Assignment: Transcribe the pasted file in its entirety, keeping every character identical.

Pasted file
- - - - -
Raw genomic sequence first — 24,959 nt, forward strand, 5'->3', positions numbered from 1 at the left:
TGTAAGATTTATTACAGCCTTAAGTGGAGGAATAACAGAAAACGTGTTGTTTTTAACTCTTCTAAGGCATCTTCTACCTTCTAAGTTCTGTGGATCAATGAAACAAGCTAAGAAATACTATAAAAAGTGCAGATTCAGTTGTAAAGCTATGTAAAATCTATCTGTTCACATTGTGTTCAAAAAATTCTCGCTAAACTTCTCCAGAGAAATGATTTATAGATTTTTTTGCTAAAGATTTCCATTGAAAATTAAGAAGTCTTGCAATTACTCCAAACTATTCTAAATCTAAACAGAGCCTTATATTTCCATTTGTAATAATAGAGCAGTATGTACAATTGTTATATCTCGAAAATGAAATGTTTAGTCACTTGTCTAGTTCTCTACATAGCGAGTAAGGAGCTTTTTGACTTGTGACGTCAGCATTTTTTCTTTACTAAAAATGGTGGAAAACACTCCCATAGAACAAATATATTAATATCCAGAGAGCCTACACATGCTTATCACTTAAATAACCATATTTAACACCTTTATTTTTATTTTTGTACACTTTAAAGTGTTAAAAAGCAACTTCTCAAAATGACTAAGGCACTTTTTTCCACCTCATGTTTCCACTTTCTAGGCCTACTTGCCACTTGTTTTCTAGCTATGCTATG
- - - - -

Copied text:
Raw genomic sequence first — 24,959 nt, forward strand, 5'->3', positions numbered from 1 at the left:
TGTAAGATTTATTACAGCCTTAAGTGGAGGAATAACAGAAAACGTGTTGTTTTTAACTCTTCTAAGGCATCTTCTACCTTCTAAGTTCTGTGGATCAATGAAACAAGCTAAGAAATACTATAAAAAGTGCAGATTCAGTTGTAAAGCTATGTAAAATCTATCTGTTCACATTGTGTTCAAAAAATTCTCGCTAAACTTCTCCAGAGAAATGATTTATAGATTTTTTTGCTAAAGATTTCCATTGAAAATTAAGAAGTCTTGCAATTACTCCAAACTATTCTAAATCTAAACAGAGCCTTATATTTCCATTTGTAATAATAGAGCAGTATGTACAATTGTTATATCTCGAAAATGAAATGTTTAGTCACTTGTCTAGTTCTCTACATAGCGAGTAAGGAGCTTTTTGACTTGTGACGTCAGCATTTTTTCTTTACTAAAAATGGTGGAAAACACTCCCATAGAACAAATATATTAATATCCAGAGAGCCTACACATGCTTATCACTTAAATAACCATATTTAACACCTTTATTTTTATTTTTGTACACTTTAAAGTGTTAAAAAGCAACTTCTCAAAATGACTAAGGCACTTTTTTCCACCTCATGTTTCCACTTTCTAGGCCTACTTGCCACTTGTTTTCTAGCTATGCTATG